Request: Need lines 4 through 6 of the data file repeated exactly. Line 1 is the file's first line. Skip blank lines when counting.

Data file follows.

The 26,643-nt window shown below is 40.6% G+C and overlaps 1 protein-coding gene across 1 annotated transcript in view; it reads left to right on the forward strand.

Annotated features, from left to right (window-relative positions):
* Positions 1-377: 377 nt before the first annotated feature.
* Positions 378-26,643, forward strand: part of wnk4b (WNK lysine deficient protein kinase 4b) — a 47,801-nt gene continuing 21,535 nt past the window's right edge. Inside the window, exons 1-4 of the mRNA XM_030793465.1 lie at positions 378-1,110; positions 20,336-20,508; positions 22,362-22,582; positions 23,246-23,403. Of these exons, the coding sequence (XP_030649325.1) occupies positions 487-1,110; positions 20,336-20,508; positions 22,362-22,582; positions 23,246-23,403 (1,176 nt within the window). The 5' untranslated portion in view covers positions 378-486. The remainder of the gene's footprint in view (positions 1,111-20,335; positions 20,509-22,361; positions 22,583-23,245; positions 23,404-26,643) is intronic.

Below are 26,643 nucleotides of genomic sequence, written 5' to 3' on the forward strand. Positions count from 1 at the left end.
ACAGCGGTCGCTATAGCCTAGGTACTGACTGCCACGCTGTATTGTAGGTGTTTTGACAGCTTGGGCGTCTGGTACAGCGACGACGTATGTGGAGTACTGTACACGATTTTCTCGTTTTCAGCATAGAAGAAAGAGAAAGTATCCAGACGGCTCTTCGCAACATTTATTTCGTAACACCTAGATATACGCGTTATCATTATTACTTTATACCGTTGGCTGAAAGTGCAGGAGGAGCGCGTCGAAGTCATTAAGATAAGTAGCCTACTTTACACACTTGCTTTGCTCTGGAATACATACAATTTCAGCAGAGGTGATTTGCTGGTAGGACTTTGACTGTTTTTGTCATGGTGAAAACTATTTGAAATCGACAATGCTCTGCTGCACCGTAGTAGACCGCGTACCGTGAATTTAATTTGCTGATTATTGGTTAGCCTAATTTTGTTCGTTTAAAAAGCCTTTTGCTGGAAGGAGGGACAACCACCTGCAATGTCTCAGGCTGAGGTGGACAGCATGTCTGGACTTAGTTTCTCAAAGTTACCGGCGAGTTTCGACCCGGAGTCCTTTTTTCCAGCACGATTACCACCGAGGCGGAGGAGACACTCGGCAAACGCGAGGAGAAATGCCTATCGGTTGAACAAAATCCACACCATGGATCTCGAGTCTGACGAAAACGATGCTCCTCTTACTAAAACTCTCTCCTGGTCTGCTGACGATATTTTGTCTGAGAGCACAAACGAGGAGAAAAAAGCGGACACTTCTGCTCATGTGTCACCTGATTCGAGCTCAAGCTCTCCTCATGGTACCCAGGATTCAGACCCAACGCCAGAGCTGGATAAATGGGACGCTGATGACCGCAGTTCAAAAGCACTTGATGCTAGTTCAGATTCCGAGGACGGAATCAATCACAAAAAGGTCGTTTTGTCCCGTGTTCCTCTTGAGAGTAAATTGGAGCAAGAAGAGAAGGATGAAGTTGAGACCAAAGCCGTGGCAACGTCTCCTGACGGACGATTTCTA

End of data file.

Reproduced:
* Positions 378-26,643, forward strand: part of wnk4b (WNK lysine deficient protein kinase 4b) — a 47,801-nt gene continuing 21,535 nt past the window's right edge. Inside the window, exons 1-4 of the mRNA XM_030793465.1 lie at positions 378-1,110; positions 20,336-20,508; positions 22,362-22,582; positions 23,246-23,403. Of these exons, the coding sequence (XP_030649325.1) occupies positions 487-1,110; positions 20,336-20,508; positions 22,362-22,582; positions 23,246-23,403 (1,176 nt within the window). The 5' untranslated portion in view covers positions 378-486. The remainder of the gene's footprint in view (positions 1,111-20,335; positions 20,509-22,361; positions 22,583-23,245; positions 23,404-26,643) is intronic.

Below are 26,643 nucleotides of genomic sequence, written 5' to 3' on the forward strand. Positions count from 1 at the left end.
ACAGCGGTCGCTATAGCCTAGGTACTGACTGCCACGCTGTATTGTAGGTGTTTTGACAGCTTGGGCGTCTGGTACAGCGACGACGTATGTGGAGTACTGTACACGATTTTCTCGTTTTCAGCATAGAAGAAAGAGAAAGTATCCAGACGGCTCTTCGCAACATTTATTTCGTAACACCTAGATATACGCGTTATCATTATTACTTTATACCGTTGGCTGAAAGTGCAGGAGGAGCGCGTCGAAGTCATTAAGATAAGTAGCCTACTTTACACACTTGCTTTGCTCTGGAATACATACAATTTCAGCAGAGGTGATTTGCTGGTAGGACTTTGACTGTTTTTGTCATGGTGAAAACTATTTGAAATCGACAATGCTCTGCTGCACCGTAGTAGACCGCGTACCGTGAATTTAATTTGCTGATTATTGGTTAGCCTAATTTTGTTCGTTTAAAAAGCCTTTTGCTGGAAGGAGGGACAACCACCTGCAATGTCTCAGGCTGAGGTGGACAGCATGTCTGGACTTAGTTTCTCAAAGTTACCGGCGAGTTTCGACCCGGAGTCCTTTTTTCCAGCACGATTACCACCGAGGCGGAGGAGACACTCGGCAAACGCGAGGAGAAATGCCTATCGGTTGAACAAAATCCACACCATGGATCTCGAGTCTGACGAAAACGATGCTCCTCTTACTAAAACTCTCTCCTGGTCTGCTGACGATATTTTGTCTGAGAGCACAAACGAGGAGAAAAAAGCGGACACTTCTGCTCATGTGTCACCTGATTCGAGCTCAAGCTCTCCTCATGGTACCCAGGATTCAGACCCAACGCCAGAGCTGGATAAATGGGACGCTGATGACCGCAGTTCAAAAGCACTTGATGCTAGTTCAGATTCCGAGGACGGAATCAATCACAAAAAGGTCGTTTTGTCCCGTGTTCCTCTTGAGAGTAAATTGGAGCAAGAAGAGAAGGATGAAGTTGAGACCAAAGCCGTGGCAACGTCTCCTGACGGACGATTTCTA